Yeston has written a lovely, romantic score for Phantom. After an overture that sets a tone both gothic and romantic, the show opens with the innocent Christine singing "Melodie de Paris" to passers-by on the streets for spare change. It is here that the Count Phillippe de Chandon first hears her and, impressed by her dulcet tones, refers her to his friend, Carrière at the Opera for voice lessons, spurring her voice toward greater joy that represents not only the pure beauty of music, but also is a window into her character. This opening allows us to begin with the gaiety of the milieu, and the hopefulness of Christine's heart, drawing us into the story in ways that a more ponderous approach does not.

Other highlights of the score include "Where in the World," in which Erik declares his need to experience musical perfection; the beautiful "Home," which combines Christine's joy and wonder at finding a place in the world of the opera with Erik's ecstasy upon first hearing Christine's pure voice; "You Are Music," sung by Erik and Christine as their devotion to music draws them into one another's heart; "My True Love," Christine's pledge to Erik that her love for him will overcome any adversity, even his deformity; and "You Are My Own," sung by Erik and his life-long protector Carrière. Carlotta has a wonderful comic number, "This Place is Mine," while "The Story of Erik" is a poignant ballet that depicts Erik's birth and childhood. "Who Could Ever Have Dreamed Up You?" is a more standard fare musical number for Christine and Count Phillippe, catchy but passionless, which perfectly suits the temperature of their relationship. One would have hoped for a stronger act two opening than "Without Your Music," which seems to diminish the fire of Erik's feelings, but overall, this is a strong score with songs that reveal character, advance the plot, and linger in memory.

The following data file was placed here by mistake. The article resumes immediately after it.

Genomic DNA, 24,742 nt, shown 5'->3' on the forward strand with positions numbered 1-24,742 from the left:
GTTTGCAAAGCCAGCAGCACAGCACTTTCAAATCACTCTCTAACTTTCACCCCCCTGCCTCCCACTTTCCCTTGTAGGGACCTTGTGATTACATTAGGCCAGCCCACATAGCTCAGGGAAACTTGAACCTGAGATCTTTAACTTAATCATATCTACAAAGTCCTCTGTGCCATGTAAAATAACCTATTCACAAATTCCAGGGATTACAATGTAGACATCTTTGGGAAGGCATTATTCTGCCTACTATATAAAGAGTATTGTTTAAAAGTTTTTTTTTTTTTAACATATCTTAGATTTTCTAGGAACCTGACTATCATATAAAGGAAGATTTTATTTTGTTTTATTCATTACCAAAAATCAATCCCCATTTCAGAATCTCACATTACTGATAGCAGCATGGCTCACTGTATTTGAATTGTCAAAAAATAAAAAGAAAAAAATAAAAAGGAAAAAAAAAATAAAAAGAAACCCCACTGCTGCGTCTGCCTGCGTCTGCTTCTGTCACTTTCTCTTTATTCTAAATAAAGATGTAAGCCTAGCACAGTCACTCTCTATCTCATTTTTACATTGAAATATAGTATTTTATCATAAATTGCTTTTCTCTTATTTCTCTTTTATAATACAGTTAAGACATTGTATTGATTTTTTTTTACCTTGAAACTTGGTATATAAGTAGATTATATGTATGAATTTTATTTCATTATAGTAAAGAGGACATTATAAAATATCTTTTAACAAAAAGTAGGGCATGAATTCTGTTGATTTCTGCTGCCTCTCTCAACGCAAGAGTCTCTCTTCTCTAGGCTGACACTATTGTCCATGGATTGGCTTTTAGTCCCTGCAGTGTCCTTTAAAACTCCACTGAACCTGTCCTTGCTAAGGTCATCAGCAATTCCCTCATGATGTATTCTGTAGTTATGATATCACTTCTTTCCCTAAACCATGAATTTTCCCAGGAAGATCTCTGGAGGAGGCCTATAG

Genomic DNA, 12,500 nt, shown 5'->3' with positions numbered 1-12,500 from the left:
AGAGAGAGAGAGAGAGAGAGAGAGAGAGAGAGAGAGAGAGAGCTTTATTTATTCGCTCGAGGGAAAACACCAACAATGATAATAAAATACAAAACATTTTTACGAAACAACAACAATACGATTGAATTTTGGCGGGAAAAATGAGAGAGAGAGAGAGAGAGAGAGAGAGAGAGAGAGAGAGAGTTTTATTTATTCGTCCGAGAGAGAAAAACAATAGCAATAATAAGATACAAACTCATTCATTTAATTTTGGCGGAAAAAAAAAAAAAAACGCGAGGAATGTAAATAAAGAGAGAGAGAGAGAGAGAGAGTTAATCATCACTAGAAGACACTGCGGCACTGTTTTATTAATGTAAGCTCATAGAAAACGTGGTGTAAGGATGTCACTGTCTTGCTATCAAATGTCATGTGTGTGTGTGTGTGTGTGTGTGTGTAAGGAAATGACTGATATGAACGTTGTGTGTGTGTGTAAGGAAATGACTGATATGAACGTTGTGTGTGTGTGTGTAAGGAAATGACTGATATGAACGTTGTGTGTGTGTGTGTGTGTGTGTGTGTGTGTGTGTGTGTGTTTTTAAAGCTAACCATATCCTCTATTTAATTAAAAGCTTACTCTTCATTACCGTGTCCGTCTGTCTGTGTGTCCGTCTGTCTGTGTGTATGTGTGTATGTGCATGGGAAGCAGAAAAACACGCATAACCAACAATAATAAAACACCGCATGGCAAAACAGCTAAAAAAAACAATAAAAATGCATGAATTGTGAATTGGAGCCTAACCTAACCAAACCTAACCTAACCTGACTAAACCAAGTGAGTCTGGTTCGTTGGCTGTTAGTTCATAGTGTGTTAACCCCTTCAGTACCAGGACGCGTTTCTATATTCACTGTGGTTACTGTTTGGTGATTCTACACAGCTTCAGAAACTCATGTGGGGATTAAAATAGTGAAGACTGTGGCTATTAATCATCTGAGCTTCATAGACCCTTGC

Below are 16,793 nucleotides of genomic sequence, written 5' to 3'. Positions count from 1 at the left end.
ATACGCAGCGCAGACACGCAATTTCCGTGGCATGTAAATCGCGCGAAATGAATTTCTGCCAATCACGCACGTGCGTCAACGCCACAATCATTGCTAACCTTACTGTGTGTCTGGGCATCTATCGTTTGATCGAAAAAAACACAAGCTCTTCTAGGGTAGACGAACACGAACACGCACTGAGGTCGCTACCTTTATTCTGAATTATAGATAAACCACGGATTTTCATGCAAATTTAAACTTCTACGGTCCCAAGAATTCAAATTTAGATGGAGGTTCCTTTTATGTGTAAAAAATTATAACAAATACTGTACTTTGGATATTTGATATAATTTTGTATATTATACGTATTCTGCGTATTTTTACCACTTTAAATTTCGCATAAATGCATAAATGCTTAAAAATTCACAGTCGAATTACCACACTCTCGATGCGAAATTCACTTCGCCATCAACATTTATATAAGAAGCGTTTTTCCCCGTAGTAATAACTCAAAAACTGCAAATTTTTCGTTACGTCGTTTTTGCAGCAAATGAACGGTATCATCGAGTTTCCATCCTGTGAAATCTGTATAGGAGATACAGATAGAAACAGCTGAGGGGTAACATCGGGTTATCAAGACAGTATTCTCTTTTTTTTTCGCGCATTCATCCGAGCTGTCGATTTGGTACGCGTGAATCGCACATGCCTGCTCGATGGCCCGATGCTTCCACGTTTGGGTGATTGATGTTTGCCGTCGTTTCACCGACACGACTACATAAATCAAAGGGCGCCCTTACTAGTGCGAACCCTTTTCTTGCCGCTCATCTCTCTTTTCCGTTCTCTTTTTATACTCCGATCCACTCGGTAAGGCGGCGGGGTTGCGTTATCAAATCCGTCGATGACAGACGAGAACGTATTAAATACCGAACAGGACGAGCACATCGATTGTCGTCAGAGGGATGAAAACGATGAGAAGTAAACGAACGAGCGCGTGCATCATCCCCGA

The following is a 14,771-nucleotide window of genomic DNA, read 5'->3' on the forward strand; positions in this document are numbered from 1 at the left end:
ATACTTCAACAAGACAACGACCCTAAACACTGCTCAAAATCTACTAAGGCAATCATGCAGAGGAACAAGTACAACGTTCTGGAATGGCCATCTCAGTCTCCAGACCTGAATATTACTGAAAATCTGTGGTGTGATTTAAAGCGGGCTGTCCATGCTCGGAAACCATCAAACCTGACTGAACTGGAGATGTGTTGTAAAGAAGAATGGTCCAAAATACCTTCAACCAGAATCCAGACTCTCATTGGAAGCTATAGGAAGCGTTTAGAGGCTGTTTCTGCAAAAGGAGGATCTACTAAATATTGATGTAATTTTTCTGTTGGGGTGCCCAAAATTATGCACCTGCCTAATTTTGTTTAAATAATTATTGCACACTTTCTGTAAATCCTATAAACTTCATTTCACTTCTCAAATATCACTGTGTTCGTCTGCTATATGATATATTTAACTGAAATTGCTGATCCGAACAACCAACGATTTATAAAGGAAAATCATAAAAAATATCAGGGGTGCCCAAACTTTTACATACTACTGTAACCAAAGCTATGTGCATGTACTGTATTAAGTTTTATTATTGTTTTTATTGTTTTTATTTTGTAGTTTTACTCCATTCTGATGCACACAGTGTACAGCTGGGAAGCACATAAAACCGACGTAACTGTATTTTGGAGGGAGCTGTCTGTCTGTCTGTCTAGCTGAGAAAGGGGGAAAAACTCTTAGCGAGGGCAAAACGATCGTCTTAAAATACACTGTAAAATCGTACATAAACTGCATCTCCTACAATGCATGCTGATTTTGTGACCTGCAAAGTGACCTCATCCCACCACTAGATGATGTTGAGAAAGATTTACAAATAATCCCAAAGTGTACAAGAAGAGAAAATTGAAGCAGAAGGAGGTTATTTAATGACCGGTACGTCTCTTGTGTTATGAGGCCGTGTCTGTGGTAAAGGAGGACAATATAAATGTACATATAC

William Gilness is wonderful as the Phantom. He has a gorgeous, full voice, and is fully convincing as the sensitive soul pushed by circumstances to the life of a ghoul. He is matched by Courtney Groves as Christine. Her voice is crystalline and strong, and her acting abilities make us believe that Christine is innocent, but strong. Her heart is good, not simple. Alan Sorenson brings a gravitas and a soaring voice to the role of Gérard Carrière, conveying the anguish of buried feelings. Angela Walberg makes a delightfully nasty Carlotta, who will stop at nothing to put her star atop the Opera's universe, and Carl Schoenborn is spot on as her doting husband. Riley McNutt is less convincing as Phillippe. The count is purported to be a first order Parisian ladies' man, but comes across more boyish than worldly.